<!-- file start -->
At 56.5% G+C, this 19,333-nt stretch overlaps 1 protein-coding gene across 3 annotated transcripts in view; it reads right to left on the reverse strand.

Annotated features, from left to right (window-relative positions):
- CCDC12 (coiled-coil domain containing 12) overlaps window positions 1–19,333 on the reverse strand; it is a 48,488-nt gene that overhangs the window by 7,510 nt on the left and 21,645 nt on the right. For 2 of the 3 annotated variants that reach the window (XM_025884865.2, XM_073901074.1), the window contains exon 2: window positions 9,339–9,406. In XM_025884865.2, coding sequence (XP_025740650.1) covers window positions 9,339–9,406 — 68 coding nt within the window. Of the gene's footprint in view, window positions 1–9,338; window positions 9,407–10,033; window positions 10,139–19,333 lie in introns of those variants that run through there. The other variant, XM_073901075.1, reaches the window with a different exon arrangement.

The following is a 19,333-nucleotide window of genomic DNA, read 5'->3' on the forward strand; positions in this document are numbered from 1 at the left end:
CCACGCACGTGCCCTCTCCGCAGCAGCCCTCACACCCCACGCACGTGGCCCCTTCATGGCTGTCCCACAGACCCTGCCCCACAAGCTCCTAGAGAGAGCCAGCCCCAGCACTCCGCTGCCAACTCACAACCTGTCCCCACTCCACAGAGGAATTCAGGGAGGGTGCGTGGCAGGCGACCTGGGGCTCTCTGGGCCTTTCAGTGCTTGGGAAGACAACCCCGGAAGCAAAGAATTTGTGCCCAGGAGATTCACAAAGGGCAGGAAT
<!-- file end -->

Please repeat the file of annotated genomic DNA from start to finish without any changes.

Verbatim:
At 56.5% G+C, this 19,333-nt stretch overlaps 1 protein-coding gene across 3 annotated transcripts in view; it reads right to left on the reverse strand.

Annotated features, from left to right (window-relative positions):
- CCDC12 (coiled-coil domain containing 12) overlaps window positions 1–19,333 on the reverse strand; it is a 48,488-nt gene that overhangs the window by 7,510 nt on the left and 21,645 nt on the right. For 2 of the 3 annotated variants that reach the window (XM_025884865.2, XM_073901074.1), the window contains exon 2: window positions 9,339–9,406. In XM_025884865.2, coding sequence (XP_025740650.1) covers window positions 9,339–9,406 — 68 coding nt within the window. Of the gene's footprint in view, window positions 1–9,338; window positions 9,407–10,033; window positions 10,139–19,333 lie in introns of those variants that run through there. The other variant, XM_073901075.1, reaches the window with a different exon arrangement.

The following is a 19,333-nucleotide window of genomic DNA, read 5'->3' on the forward strand; positions in this document are numbered from 1 at the left end:
CCACGCACGTGCCCTCTCCGCAGCAGCCCTCACACCCCACGCACGTGGCCCCTTCATGGCTGTCCCACAGACCCTGCCCCACAAGCTCCTAGAGAGAGCCAGCCCCAGCACTCCGCTGCCAACTCACAACCTGTCCCCACTCCACAGAGGAATTCAGGGAGGGTGCGTGGCAGGCGACCTGGGGCTCTCTGGGCCTTTCAGTGCTTGGGAAGACAACCCCGGAAGCAAAGAATTTGTGCCCAGGAGATTCACAAAGGGCAGGAAT